A beautifully written and important book. The authors present strong and persuasive arguments that demythologize and defetishize T as a molecule containing quasi-magical properties, or as exclusively related to masculinity and males.
A critique of both popular and scientific understandings of the hormone, and how they have been used to explain, or even defend, inequalities of power.
A deeply researched and thoughtful book that adds a fresh perspective to a growing body of work aiming to debunk myths about hormones.
In [the authors’] hands, testosterone provides fruitful ground for understanding what it means to be human, not as isolated physical bodies but as dynamic social beings.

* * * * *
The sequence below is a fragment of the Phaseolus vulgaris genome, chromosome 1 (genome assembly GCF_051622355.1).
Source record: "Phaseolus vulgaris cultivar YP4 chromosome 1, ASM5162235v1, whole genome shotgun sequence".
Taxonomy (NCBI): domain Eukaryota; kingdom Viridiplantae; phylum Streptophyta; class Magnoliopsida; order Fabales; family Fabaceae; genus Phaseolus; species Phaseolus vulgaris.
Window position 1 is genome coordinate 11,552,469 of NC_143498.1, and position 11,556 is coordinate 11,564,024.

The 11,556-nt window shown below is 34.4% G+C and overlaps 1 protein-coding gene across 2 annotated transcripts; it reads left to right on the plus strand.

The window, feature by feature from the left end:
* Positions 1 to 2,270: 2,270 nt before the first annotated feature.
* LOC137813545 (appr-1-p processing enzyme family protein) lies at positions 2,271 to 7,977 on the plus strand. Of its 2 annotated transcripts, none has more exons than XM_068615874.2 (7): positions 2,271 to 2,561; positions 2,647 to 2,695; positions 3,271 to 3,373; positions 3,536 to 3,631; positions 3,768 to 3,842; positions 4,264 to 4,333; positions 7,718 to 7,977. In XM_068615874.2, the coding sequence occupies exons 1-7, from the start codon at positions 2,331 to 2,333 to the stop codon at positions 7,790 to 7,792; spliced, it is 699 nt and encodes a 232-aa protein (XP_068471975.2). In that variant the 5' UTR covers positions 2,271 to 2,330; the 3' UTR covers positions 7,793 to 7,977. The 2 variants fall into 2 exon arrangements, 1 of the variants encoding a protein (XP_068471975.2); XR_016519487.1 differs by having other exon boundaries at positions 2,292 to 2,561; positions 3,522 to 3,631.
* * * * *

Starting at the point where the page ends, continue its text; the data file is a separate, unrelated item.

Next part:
Eye-opening…Readers interested in the messiness of the relationship between hormones and behavior, and willing to consider that science can be far from neutral and objective, will find high-density food for thought in [this] stimulating work.
Given the increasing attention to these issues, the book’s auspicious timing and deeply researched foundations are already having a huge effect on an important cultural conversation today.
Jordan-Young and Karkazis tear through influential studies, ripping apart notions such as that high levels of testosterone help businessmen make the risky deals that win fortunes…Fascinating.
Karkazis and Jordan-Young seek to expose several false narratives about their subject…Testosterone is an extended exercise in myth busting.
Debunks common myths about the functions and foibles of testosterone.
A refreshing counternarrative to the urban legends that have muddied the waters between fact and fiction…A powerful testament to the continued need for an interdisciplinary dialogue surrounding the study of sex hormones.